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Intersect selects $1m 33 Tflop supercomputer

NSW based e-research organisation Intersect is about to retire a four year old SGI supercomputer and replace it with a brand new model offering 20-30 times more grunt.

The high performance computer, which researchers at universities and institutes in NSW will be able to bid to use, was selected following a tender which attracted seven organisations according to Ian Gibson, Intersect CEO. Dr Gibson declined to name the rival bidders but said SGI was again successful and will install the high performance computing cluster in September.

Nick Gorga, general manager, SGI Australia and New Zealand said that the upgrade path from the old cluster to the new system would accelerate research outcomes for Intersect’s users.

According to Dr Gibson demand for high performance computing within Intersect’s membership is roughly doubling each year. To secure access to the facility researchers each year must submit a proposal which is reviewed by a merit committee formed of senior academics who rate the proposals’ research merit.

Those that pass muster are allocated a slot in Intersect’s high performance computer schedule.

The new research infrastructure is funded through the Australian Research Council's Linkage Infrastructure, Equipment and Facilities (LEIF) scheme. The University of Sydney led the project to select the new high performance cluster which also secured additional investment from the University of Sydney, UNSW, UTS, Macquarie University, the University of Newcastle, the University of Wollongong, Southern Cross University and the University of New England.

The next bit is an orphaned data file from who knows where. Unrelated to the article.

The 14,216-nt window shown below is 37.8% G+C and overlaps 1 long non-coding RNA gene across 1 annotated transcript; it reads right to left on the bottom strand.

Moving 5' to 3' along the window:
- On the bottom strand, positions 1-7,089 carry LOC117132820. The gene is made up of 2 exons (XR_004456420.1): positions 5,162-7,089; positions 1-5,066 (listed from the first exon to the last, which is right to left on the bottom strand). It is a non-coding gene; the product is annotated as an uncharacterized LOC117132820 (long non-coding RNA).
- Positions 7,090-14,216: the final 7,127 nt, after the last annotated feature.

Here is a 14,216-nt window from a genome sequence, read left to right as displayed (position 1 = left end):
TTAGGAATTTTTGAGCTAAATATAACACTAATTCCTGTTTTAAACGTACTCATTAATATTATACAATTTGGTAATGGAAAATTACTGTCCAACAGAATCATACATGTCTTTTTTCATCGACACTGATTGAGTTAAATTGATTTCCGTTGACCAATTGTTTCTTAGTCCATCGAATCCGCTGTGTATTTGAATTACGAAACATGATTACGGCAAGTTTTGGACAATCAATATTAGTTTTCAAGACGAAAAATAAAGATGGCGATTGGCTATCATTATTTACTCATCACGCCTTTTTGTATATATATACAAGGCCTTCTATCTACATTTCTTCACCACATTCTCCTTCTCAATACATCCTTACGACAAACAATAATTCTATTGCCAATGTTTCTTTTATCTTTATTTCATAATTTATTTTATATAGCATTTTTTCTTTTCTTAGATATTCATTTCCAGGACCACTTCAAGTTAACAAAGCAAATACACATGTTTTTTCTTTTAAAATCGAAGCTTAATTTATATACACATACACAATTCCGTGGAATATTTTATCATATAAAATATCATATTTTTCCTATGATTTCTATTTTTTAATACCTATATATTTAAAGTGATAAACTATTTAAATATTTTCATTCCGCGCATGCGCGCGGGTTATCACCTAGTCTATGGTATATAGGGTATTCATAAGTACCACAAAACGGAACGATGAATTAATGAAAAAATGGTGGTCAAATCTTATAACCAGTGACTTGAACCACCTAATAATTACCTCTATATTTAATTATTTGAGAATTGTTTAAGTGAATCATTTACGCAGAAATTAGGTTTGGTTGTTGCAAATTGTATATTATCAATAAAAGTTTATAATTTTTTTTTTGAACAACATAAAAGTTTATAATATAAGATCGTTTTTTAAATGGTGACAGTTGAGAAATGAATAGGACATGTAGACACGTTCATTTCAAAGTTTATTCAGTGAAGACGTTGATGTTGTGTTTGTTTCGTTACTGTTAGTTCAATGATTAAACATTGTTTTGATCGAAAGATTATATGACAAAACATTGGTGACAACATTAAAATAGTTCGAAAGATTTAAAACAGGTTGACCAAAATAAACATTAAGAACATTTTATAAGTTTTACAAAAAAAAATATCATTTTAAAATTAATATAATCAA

The new system features 100 cluster nodes with 1600 cores powered by the Intel Xeon E5-2600 chips. It also includes 101 Tbyte of usable shared storage delivering 33.3 TFlops.

In June Intersect was named as one of five nodes of the $50 million Research Data Storage Infrastructure (RDSI) project which is intended to transform the way in which research data collections are stored and accessed in Australia. By 2014 the RDSI is tipped to be able to offer researchers up to 100 petabytes of data collections.

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